Comment: Are management buyouts worth the gamble?

Diana Evans, group managing director of HotelshopUK, which includes Great Little Breaks, shares her experience of completing an MBO

One question that I frequently get asked is whether diving into a management buyout (an MBO) is a venture worth pursuing, and whether or not I would recommend it. The answer, as with many significant decisions in business, is nuanced; it depends heavily on individual circumstances. However, by sharing my personal journey through a management buyout, I hope to shed some light on the topic for those who may be contemplating a similar path.

I’ve been part of HotelshopUK since my university days, now more than two decades ago. From the outset of my career, I envisioned myself playing a pivotal role in the company’s growth and development.

As a member of the senior management team, I was privy to the exit strategy of Viv Hudson (HotelshopUK’s founder, and previous sole owner) as she neared retirement. The groundwork for preparing the business for sale began long before the notion of an MBO surfaced. Prior to considering the MBO route, we entertained numerous meetings with potential investors eager to acquire the company. While one deal came close to fruition, it ultimately fell through. However, these interactions gave us valuable insights into the financing aspect of such transactions – and also provided us with the foundations for how we could put together – and finance – an MBO deal.

From inception to completion, the journey spanned approximately 12 (long!) weeks. While, on the whole, it was fairly straightforward, the journey did have its ups and downs.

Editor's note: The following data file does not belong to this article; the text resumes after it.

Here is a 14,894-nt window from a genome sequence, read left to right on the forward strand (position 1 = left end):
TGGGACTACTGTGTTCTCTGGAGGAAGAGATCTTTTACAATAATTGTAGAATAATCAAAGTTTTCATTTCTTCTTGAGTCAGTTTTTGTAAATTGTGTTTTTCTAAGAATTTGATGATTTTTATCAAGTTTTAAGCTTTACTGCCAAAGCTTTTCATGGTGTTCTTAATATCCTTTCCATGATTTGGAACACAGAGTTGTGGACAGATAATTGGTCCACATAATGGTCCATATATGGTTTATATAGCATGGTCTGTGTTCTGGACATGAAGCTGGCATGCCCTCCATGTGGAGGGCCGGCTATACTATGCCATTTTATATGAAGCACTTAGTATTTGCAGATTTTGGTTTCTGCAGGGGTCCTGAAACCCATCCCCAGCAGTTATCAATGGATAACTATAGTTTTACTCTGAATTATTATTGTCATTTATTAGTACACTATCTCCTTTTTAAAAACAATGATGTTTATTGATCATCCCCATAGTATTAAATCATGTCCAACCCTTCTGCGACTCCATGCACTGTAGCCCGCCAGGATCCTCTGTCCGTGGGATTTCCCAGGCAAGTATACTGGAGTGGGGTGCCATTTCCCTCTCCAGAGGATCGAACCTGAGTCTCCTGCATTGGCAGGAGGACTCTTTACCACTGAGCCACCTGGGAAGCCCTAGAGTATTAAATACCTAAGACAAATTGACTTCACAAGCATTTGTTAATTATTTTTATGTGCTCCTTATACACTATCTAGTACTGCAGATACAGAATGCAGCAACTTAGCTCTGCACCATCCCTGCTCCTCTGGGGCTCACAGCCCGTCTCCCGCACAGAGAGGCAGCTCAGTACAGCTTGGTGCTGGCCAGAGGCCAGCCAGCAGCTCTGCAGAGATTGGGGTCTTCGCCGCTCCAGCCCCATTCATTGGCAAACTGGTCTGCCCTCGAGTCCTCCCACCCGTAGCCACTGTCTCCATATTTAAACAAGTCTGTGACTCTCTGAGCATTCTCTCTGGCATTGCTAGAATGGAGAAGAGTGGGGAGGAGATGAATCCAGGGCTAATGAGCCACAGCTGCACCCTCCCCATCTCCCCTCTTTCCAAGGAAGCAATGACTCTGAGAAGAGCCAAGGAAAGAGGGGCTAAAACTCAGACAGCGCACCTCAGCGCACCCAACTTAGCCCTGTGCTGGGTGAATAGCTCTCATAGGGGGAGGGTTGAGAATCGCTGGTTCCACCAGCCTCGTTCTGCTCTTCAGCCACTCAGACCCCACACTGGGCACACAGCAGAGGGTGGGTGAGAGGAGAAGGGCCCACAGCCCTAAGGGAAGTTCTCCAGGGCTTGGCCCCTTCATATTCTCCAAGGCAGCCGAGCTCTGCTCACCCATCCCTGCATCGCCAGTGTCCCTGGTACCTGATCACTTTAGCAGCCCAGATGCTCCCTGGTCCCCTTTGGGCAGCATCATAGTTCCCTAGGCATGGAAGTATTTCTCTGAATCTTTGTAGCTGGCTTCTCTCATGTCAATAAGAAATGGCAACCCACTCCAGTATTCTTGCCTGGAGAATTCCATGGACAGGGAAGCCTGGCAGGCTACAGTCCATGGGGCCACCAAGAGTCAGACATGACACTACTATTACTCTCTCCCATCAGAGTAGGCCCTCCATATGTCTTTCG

Thankfully, both parties shared a common goal: ensuring a fair deal, rather than “the deal of the century”. I suggest that these conversations (between buyer/seller) are best held before any formalities, so that both sides are able to work towards the same objective.

Occasionally, we had to set aside the formalities and engage in open, face-to-face discussions, bypassing unnecessary negotiations driven by external parties. This was critical. Solicitors ultimately want to bag the best deal for their clients, and this can lead to unnecessary back-and-forth negotiations.  Sometimes you just need to have the conversation face to face, buyer/seller, and to agree things in person.

The strength of the MBO team and your relationships with your fellow buyers will be tested throughout this process. Thankfully, my fellow co-owners – or, as I fondly refer to them, my ‘work husbands’ – and I have a very solid, robust relationship, based on a lot of mutual respect for one another.

At several stages throughout the process, I can honestly say that one – or all! – of us got the wobbles. There were often very late-night calls, early-morning texts, and meetings in the coffee shop where we would try to talk through the concerns that had led to sleepless nights. Anxieties about shouldering the responsibility for the livelihoods of all the staff, and the prospect of potentially having to put our homes on the line, understandably become quite scary when you really think hard about them. Communication is key! Be open and talk through any worries you may have; you’ll probably find that everyone is similarly concerned.

Investing time in crafting the heads of terms proved invaluable. While not legally binding, clarifying the fundamentals of the deal, upfront, facilitated smoother negotiations during the legal process because the bulk of the key deal-breakers were agreed before the solicitors got involved. This will also, usefully, help to keep your legal costs to a minimum… and so is something very much to bear in mind!

In my experience, management buyouts are without a doubt worth the gamble. They come with risks and challenges, but I wouldn’t change a thing. We were all delighted with the deal achieved – and now to be a proud co-owner of the organisation at which I started my career is, quite simply, a dream come true.

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